Truthfully, I have never been very good about journaling. I always start strong, write for a few consecutive days, and trail off within a week. For me, a journal has always served as a sort of sounding board or outlet to vent about my day or how I was feeling about a current problem, but there had never really been a true intention for my entries. However, that has changed over the last few years.
During the fall of my junior year of college, I helped lead a youth group retreat for first-year students at SMC. During some of our down time between talks and activities, it was common to spend it journaling about the weekend. However, I was a bit stuck. I wasn’t really focused on the retreat I was leading but instead, worrying about things back at school or at home. That whole semester, I had been finding it more and more difficult to remain present in the moment, and too caught up worrying and upset about other aspects of my life. It was very draining. This looming black cloud was following me into my classes, my yoga time, even my precious free time. Stuck, I went to the adult group leader for some guidance.
Anna, our assistant campus ministry director and head of all the campus ministry programming, was the group leader for this retreat. If you don’t know Anna personally, I can tell you she is empathetic and kind, sort of a mother figure for students in this home away from home. When I explained my situation to her, I received some truly wonderful advice. She had said that she had gone through something similar when she was in college and was advised to begin a gratitude journal. In it she would write everything that she was grateful for that day. That way, she was able to look beyond the troubles of the day and see just how many wonderful blessings that she did have. I was intrigued by this sort of intentional journaling and decided to give it a try.
I decided to give myself parameters for this gratitude journal so that I didn’t get off track like I had been known to do before. First, I bought a new leather bound book for the sole purpose of my gratitude journal and planned to write in it every night before I went to bed. This would serve as a cleansing tool = the blessings and positive aspects of my day would be fresh in my mind before bed as opposed to the things weighing on me that I might otherwise mull over all night. Second, the goal, per Anna’s advice, was to write down a list of everything that I was grateful for that day. She had said that every day might not be wonderful all the way through, but there are always at least five things that we can be grateful for. Then, to build off of this, I gave it one final parameter. I started writing a second list, at least three things that I was praying for that day. These would be my intentions.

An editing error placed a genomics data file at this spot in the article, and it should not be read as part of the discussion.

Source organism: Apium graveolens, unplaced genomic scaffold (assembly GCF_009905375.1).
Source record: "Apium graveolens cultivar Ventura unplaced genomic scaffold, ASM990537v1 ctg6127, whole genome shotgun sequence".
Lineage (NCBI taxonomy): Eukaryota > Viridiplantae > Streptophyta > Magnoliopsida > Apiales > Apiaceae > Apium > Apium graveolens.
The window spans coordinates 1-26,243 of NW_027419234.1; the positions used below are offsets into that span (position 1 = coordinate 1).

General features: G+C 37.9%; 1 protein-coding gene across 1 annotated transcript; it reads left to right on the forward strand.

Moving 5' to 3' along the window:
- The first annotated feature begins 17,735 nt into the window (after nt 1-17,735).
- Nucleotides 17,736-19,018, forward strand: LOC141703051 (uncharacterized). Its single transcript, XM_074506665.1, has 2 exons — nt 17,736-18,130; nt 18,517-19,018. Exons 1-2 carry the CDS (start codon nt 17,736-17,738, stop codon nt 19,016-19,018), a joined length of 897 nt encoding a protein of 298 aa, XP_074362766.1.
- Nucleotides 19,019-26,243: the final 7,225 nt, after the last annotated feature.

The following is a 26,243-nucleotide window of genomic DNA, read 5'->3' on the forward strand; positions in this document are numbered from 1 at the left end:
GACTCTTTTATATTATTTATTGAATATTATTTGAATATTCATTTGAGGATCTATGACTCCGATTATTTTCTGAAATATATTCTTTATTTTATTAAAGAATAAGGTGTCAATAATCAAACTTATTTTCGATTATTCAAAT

I have to say, I absolutely loved the idea of this gratitude journal when Anna first told me about it and I love it even more so now. I am able to end my day on a positive note and feel less weighed down by things that are stressful during the day. I am able to be more present. I also have been finding myself more in touch with my goals since I have been writing them down as intentions. I feel that writing them down gives me accountability so it motivates me to actively work on them, and ultimately be successful in my endeavors. It has also encouraged me to change my perspective and shift my focus away from just thinking about myself. In writing the things that I’m praying for that day, I’m now also thinking of who else might need a prayer and some support in their own endeavors. I love ending my day this way.
Gratitude journaling has become an important aspect of my before-bed routine and leaves me with a clear, happy, and open mind. What are some of the intentional journals that you keep?
This past few weeks have been a whirlwind of amazing new experiences! I’ve been working hard at my internship and we just had our first major event (a HUGE success by the way), got interviewed for the college website and marketing material, have been conducting interviews myself for my summer research, and I’ve been meeting TONS of new people! Needless to say this is a summer of firsts.
I haven’t always been shy, but somewhere along the way I lost a lot of confidence. I struggled to speak up, became afraid of trying new things and lost confidence in my abilities. It went on for a while like this, until I got to college. It really could not have come at a better time for me.